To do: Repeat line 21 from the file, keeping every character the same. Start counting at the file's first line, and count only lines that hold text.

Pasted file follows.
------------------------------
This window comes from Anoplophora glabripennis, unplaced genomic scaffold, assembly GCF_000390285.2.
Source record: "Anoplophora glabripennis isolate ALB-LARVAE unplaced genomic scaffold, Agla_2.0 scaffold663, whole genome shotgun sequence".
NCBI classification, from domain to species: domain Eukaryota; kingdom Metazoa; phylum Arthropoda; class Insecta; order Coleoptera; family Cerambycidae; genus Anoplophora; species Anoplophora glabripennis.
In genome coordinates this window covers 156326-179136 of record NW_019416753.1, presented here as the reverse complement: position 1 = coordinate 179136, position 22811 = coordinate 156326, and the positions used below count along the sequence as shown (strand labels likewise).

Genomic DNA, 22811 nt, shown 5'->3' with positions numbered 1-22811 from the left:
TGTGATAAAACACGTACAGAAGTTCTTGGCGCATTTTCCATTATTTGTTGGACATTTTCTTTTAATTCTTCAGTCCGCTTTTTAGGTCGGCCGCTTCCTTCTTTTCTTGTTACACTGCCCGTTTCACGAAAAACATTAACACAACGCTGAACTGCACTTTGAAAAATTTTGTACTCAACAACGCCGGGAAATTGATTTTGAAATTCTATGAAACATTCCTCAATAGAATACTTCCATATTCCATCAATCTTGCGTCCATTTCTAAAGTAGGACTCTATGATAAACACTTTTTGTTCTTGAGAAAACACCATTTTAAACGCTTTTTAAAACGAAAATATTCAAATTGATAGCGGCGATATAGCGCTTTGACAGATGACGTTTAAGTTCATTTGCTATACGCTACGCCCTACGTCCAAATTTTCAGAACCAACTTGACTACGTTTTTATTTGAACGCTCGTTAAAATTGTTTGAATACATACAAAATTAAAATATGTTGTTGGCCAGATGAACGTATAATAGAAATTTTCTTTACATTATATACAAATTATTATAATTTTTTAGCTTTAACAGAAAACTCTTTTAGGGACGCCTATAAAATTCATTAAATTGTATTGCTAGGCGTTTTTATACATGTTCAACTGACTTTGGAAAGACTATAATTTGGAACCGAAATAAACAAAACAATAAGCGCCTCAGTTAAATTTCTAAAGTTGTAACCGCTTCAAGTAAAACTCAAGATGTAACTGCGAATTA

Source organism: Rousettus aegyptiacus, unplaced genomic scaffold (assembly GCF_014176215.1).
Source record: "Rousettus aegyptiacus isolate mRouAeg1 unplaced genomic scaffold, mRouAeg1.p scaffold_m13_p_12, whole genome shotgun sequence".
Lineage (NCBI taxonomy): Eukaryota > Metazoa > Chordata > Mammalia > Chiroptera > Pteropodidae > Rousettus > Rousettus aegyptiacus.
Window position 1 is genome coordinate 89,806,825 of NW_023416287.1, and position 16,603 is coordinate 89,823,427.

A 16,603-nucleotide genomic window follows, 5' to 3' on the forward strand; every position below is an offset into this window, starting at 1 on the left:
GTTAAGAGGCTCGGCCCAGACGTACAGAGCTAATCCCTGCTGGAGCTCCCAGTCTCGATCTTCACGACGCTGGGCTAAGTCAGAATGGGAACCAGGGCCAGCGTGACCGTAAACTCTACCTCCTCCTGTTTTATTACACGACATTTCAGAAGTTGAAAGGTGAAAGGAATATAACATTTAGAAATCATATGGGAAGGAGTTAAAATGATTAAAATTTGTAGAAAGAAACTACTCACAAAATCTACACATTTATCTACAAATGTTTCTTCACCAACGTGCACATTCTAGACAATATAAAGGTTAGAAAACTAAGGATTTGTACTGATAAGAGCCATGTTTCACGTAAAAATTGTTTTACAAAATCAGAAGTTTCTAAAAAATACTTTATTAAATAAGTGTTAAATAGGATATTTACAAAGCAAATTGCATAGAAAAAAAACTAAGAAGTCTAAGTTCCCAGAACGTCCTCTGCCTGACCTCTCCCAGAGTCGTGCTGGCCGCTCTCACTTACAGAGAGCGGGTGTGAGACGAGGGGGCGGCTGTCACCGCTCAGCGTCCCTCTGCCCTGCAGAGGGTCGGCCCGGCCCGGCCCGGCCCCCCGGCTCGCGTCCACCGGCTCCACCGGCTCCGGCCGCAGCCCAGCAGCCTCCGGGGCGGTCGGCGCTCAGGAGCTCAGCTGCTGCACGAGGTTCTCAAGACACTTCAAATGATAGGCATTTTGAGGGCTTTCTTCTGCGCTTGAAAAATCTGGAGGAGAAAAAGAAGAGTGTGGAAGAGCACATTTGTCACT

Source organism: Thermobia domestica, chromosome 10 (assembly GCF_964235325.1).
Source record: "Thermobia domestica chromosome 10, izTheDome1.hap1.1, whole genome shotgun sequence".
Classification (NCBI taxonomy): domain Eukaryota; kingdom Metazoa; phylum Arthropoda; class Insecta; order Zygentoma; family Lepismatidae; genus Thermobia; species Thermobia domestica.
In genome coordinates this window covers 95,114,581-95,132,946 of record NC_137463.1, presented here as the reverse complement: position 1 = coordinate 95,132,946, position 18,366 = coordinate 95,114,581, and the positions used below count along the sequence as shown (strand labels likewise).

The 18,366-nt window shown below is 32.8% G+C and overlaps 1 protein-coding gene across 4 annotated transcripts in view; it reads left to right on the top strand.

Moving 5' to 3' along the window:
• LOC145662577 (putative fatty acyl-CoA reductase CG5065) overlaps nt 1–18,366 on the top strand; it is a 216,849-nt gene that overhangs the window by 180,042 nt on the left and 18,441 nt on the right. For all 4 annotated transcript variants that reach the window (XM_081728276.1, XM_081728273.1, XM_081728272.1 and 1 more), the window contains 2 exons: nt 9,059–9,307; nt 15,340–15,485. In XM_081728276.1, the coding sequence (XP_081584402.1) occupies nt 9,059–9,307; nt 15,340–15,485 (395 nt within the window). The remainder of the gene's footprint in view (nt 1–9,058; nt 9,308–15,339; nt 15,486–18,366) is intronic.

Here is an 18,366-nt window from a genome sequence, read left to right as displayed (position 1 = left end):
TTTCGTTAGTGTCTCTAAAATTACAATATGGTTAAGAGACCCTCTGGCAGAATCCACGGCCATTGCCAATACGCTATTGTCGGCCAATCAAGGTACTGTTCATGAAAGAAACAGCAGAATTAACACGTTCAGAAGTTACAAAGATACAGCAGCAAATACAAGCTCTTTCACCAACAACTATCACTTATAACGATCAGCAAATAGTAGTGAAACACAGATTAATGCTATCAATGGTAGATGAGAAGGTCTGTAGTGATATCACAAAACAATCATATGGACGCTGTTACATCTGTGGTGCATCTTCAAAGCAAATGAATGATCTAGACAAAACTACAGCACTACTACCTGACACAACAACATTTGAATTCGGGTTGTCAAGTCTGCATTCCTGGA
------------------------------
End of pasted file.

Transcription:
TTTCGTTAGTGTCTCTAAAATTACAATATGGTTAAGAGACCCTCTGGCAGAATCCACGGCCATTGCCAATACGCTATTGTCGGCCAATCAAGGTACTGTTCATGAAAGAAACAGCAGAATTAACACGTTCAGAAGTTACAAAGATACAGCAGCAAATACAAGCTCTTTCACCAACAACTATCACTTATAACGATCAGCAAATAGTAGTGAAACACAGATTAATGCTATCAATGGTAGATGAGAAGGTCTGTAGTGATATCACAAAACAATCATATGGACGCTGTTACATCTGTGGTGCATCTTCAAAGCAAATGAATGATCTAGACAAAACTACAGCACTACTACCTGACACAACAACATTTGAATTCGGGTTGTCAAGTCTGCATTCCTGGA